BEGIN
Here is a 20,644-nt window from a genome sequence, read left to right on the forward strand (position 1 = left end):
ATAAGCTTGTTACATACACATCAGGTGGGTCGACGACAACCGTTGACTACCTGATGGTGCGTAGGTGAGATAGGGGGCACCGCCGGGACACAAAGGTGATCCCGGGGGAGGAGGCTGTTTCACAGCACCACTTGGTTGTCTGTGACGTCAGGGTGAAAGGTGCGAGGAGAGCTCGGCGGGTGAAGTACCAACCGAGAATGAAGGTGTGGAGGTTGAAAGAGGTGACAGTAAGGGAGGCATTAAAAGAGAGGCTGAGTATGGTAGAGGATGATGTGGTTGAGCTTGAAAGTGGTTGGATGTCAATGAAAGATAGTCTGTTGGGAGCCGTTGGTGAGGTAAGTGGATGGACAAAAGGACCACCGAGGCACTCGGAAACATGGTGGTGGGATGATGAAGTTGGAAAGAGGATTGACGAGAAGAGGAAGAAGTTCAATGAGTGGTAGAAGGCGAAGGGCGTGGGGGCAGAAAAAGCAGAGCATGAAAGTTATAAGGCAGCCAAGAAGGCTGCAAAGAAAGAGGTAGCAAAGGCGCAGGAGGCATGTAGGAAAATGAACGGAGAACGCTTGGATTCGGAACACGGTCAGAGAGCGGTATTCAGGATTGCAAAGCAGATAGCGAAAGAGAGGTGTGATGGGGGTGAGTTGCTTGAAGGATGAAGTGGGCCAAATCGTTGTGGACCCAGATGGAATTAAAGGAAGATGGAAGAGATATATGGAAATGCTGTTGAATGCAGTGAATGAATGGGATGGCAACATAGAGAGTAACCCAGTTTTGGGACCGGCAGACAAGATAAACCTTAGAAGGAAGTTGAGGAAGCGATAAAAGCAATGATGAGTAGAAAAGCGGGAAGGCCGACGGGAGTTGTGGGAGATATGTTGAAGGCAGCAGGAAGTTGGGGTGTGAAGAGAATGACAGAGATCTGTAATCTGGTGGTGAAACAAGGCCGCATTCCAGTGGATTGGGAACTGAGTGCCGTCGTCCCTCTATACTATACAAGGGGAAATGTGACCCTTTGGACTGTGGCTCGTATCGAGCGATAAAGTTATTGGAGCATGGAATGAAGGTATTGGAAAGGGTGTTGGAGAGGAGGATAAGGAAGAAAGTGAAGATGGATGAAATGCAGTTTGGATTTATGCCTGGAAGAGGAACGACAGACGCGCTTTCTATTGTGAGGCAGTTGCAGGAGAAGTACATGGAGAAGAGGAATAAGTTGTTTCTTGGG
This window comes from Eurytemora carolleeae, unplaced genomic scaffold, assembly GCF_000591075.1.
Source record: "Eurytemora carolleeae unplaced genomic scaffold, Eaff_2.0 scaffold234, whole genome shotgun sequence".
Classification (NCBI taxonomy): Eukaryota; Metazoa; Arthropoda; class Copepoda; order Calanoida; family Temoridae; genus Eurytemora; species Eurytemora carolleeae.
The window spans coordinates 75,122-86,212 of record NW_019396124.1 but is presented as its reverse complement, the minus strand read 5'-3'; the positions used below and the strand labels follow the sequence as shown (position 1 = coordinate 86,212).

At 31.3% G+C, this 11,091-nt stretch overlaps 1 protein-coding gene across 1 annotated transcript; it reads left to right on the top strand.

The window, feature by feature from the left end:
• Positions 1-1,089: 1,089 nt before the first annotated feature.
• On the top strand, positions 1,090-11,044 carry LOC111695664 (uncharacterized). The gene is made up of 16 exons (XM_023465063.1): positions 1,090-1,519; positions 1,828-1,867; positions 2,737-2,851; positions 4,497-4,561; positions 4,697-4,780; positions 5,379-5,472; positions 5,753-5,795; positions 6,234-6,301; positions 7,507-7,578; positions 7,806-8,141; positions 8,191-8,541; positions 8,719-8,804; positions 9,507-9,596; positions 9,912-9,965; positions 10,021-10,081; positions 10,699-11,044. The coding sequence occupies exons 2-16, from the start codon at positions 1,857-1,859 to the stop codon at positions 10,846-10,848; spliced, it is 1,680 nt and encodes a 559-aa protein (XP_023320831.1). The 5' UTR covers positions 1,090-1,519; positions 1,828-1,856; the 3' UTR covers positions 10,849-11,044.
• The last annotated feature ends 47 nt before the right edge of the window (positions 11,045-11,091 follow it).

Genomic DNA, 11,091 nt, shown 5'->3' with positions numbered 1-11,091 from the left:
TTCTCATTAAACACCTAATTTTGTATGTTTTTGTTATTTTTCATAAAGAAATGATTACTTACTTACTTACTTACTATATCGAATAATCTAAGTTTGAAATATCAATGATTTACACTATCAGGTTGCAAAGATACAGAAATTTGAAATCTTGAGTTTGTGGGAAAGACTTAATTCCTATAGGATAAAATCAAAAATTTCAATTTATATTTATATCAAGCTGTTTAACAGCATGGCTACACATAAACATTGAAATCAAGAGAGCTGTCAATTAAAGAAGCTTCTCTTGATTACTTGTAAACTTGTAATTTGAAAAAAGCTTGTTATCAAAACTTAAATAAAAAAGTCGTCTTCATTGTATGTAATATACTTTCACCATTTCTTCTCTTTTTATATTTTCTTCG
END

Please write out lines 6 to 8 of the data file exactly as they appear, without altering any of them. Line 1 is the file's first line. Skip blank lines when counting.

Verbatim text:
The window spans coordinates 75,122-86,212 of record NW_019396124.1 but is presented as its reverse complement, the minus strand read 5'-3'; the positions used below and the strand labels follow the sequence as shown (position 1 = coordinate 86,212).

At 31.3% G+C, this 11,091-nt stretch overlaps 1 protein-coding gene across 1 annotated transcript; it reads left to right on the top strand.

The window, feature by feature from the left end: